Jenn Monahan, a 'wool obsessive' dedicated to making the best use of unwanted sheep fleeces

Jenn Monahan, a 'wool obsessive' dedicated to making the best use of unwanted sheep fleeces - Credit: Jenn Monahan

The quiet activism 

There’s a quiet magic to Jenn’s brand of gentle activism. At events and in workshops, people are attracted to the beautiful, colourful yarns, but then are drawn into conversations about climate change, the small farming crisis, sustainability waste and microplastics. “In fact, I feel like I’ve done more to change people’s minds than when I used to work as a scientist in climate change. Sometimes a soft approach is best.” 

All natural - Jenn uses woad to dye the wool blue

All natural - Jenn uses woad to dye the wool blue - Credit: Jenn Monahan

There is no denying that this happens on a small-scale that can seem like a mere drop in the ocean compared to the global problems we face. Yet this example of one person making a difference, living thoughtfully in keeping with sustainable values and actually doing something about a problem, whilst sharing the ethos, is inspirational, whatever the scale. After all, no natural resource should be wasted. 

Jenn has many workshops available this year, including a range of options to learn about natural plant dyes, such as indigo from woad, and dyeing with madder, where you’ll work with one dye pot to produce a range of colours and hues. There are a variety of dates, find out more at fibreworkshop.co.uk and follow Jenn on Instagram @fibreworkshop.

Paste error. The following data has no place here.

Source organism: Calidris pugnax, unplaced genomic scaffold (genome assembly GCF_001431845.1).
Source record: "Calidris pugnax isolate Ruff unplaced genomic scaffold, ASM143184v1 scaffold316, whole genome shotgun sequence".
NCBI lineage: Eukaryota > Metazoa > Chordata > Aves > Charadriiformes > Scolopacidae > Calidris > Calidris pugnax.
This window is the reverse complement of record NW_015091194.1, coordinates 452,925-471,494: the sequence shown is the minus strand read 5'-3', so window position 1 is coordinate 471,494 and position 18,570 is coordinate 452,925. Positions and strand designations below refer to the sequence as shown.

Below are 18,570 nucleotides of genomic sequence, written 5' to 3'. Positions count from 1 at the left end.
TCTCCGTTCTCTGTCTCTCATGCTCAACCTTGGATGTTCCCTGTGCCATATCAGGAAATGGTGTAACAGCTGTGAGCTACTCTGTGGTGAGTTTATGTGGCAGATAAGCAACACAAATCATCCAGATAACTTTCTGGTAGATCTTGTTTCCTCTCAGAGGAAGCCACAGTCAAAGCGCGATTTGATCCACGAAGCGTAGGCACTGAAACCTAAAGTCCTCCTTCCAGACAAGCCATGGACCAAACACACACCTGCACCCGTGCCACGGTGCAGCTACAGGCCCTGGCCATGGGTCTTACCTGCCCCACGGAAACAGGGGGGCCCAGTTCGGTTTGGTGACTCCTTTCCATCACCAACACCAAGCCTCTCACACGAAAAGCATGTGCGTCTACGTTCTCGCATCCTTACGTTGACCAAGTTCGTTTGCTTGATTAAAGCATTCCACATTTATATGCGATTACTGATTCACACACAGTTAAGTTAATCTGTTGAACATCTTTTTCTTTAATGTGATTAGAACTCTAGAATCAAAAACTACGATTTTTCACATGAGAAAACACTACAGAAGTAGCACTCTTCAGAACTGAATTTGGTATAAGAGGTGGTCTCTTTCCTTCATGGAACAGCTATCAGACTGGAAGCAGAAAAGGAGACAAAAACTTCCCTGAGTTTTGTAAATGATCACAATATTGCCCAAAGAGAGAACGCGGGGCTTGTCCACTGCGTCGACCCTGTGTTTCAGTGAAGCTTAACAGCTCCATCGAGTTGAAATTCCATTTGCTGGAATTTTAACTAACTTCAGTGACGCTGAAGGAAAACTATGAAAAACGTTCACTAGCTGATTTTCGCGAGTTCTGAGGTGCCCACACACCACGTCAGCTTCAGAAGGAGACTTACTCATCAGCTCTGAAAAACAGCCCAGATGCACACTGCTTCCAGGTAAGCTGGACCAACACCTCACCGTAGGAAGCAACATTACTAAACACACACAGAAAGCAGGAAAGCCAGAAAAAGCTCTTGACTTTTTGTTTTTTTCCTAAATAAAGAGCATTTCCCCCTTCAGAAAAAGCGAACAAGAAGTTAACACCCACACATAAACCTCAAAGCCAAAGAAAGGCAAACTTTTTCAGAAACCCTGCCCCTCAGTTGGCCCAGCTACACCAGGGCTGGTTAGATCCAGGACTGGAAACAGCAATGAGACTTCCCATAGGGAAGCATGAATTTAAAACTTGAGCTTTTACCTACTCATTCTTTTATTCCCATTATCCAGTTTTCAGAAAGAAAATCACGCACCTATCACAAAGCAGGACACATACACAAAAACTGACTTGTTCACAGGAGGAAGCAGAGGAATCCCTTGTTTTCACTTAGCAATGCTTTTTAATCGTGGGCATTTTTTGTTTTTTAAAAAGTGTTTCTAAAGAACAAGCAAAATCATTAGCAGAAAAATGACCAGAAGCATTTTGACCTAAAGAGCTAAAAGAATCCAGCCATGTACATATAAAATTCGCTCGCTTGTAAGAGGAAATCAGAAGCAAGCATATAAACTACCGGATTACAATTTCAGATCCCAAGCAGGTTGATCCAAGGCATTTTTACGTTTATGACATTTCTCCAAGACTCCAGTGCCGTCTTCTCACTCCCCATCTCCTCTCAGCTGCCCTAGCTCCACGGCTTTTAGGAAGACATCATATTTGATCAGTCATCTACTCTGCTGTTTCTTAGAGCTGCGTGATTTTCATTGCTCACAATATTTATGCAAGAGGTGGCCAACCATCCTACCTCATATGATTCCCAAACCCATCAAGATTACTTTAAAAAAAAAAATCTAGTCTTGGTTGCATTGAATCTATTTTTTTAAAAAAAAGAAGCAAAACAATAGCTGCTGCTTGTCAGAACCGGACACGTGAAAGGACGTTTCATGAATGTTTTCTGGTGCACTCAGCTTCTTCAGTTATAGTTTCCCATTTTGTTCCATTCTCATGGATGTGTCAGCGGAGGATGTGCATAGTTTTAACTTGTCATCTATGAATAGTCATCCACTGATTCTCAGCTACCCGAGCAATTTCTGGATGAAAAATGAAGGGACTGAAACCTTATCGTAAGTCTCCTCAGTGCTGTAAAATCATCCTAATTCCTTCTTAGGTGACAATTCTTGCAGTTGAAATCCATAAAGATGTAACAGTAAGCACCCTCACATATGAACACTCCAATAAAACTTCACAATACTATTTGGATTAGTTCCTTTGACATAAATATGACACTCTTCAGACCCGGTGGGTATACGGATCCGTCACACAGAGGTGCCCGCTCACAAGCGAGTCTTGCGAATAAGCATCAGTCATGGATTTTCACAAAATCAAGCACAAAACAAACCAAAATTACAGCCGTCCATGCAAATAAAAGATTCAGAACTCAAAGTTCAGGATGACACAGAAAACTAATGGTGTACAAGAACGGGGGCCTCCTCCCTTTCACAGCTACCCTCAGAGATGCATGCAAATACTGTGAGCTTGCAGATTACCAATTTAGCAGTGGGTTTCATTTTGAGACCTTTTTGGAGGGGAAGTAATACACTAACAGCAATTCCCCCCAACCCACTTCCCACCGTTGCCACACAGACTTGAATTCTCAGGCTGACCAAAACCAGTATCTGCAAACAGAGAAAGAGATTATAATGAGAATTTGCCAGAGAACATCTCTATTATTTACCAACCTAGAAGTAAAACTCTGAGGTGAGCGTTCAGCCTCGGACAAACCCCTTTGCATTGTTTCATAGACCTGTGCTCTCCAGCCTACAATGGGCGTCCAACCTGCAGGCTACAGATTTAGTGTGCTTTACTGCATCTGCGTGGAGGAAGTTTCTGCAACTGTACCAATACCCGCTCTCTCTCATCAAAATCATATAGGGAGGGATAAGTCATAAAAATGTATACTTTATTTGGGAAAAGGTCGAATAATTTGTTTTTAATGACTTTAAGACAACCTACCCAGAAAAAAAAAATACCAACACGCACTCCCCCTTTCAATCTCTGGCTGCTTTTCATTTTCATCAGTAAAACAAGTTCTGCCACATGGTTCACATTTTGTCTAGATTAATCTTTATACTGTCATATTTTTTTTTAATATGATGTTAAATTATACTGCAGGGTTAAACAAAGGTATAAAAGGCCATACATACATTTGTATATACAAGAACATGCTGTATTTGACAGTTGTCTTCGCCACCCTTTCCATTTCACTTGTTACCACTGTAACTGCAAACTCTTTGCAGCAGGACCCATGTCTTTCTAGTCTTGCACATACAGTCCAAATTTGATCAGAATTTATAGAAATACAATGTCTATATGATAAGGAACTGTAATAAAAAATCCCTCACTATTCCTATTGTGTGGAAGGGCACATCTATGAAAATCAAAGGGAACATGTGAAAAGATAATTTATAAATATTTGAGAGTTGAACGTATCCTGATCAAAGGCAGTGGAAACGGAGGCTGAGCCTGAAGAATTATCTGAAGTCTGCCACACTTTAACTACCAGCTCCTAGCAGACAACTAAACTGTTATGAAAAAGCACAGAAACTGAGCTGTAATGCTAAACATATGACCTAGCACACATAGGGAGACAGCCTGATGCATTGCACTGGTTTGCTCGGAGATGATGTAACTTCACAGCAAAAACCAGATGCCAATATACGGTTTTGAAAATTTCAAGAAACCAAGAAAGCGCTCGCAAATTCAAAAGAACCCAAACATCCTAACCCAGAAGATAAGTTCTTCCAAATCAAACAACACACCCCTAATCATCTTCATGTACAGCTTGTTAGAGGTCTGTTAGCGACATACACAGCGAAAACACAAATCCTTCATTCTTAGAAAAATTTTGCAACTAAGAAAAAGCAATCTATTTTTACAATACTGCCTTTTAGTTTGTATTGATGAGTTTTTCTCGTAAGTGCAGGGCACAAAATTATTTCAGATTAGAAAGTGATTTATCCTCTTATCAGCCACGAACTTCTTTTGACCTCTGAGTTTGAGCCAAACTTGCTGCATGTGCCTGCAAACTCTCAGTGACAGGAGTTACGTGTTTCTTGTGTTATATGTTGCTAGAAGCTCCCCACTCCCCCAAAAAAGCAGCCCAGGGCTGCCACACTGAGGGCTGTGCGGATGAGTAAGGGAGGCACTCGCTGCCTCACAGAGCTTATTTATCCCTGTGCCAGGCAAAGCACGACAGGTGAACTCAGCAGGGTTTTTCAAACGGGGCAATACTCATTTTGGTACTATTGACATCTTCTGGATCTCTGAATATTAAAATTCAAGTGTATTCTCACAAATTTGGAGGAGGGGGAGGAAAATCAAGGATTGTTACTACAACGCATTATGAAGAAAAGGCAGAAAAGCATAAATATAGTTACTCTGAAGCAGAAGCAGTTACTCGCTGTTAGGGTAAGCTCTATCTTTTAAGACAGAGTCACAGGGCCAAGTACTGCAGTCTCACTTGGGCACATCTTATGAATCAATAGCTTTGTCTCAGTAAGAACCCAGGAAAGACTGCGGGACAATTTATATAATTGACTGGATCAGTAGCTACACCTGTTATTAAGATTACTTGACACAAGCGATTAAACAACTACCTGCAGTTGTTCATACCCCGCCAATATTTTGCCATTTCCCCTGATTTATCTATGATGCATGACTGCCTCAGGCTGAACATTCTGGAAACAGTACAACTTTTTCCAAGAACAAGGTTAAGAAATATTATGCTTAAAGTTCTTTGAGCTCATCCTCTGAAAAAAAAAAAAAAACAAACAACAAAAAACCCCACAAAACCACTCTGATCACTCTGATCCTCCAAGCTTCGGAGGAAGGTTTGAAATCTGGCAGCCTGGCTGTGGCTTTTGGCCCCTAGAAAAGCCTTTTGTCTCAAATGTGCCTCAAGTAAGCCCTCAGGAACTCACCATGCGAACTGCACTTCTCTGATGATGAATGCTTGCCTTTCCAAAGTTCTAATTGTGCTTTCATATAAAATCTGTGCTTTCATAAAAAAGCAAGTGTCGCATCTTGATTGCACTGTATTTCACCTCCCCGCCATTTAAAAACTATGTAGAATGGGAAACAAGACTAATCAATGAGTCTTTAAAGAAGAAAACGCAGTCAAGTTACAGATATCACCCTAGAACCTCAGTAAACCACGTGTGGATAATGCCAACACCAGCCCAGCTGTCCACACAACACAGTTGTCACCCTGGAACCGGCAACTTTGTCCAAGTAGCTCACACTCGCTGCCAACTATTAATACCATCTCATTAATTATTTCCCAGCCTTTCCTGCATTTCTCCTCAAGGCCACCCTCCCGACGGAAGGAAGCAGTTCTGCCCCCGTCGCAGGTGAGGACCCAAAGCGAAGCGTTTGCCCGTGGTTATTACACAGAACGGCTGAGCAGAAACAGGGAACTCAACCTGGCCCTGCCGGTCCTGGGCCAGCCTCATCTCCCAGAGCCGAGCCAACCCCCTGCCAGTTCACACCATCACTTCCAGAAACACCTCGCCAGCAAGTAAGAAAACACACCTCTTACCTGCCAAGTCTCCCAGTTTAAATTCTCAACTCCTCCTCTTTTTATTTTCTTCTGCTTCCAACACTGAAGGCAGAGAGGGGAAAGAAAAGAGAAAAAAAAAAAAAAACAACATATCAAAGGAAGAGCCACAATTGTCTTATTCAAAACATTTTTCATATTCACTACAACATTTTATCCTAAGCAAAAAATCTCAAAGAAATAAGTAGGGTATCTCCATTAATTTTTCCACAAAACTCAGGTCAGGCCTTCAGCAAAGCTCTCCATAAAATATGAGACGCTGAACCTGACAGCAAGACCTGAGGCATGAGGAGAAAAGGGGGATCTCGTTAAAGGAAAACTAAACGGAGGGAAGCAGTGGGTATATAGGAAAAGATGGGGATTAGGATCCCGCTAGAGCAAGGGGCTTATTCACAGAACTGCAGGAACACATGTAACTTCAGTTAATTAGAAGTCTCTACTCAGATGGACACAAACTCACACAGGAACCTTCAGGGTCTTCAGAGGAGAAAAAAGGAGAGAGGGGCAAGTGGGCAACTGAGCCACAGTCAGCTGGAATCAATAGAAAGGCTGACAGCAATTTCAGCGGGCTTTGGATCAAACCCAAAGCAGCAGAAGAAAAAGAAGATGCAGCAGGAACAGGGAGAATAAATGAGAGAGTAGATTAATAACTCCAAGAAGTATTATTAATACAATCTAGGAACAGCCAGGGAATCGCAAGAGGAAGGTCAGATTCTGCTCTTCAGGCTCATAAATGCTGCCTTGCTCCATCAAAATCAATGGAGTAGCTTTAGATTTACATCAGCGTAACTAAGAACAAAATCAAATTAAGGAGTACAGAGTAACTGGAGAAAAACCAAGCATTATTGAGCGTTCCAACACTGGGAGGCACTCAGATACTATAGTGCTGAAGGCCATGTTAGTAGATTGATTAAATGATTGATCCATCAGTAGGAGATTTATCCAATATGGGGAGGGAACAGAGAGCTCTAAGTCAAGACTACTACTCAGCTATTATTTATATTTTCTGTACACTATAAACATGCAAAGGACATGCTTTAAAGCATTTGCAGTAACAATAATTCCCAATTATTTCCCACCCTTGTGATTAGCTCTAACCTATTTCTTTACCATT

All about the Norfolk Horn  

The Norfolk Horn is a hardy breed with a distinctive black face and strong spiral horns that sweep backwards. It’s a rare breed with an amazing story that has deep roots in Norfolk’s history and culture and is thought to be one of the oldest breeds in Britain. 

The sheep arrived in Anglo-Saxon times and were popular because they were able to thrive on heathland and poor, sandy soil. From this low-grade land, they produced milk, wool, manure and meat, making them a keystone of the unique East Anglian agricultural system. The wool was exclusively used in the famous worsted yarns upon which Norwich’s lucrative worsted textile industry was founded. 

But as livestock breeding was modernised, the Norfolk Horn fell out of favour for more placid, faster growing sheep. By the1940s only 12 remained, and when the last ram died in 1971, it was only thanks to some careful breeding that the breed was saved from extinction. Today, there are more than 2,500 sheep, mainly in Norfolk. Whilst still rare, the Norfolk Horn is now off the critical list. 

Follow Kirstie, Graham and their sheep on Instagram @straightfromthefield. 

Kate Blincoe is an author and nature writer, with a passion for sustainability. On Twitter @Kateblincoe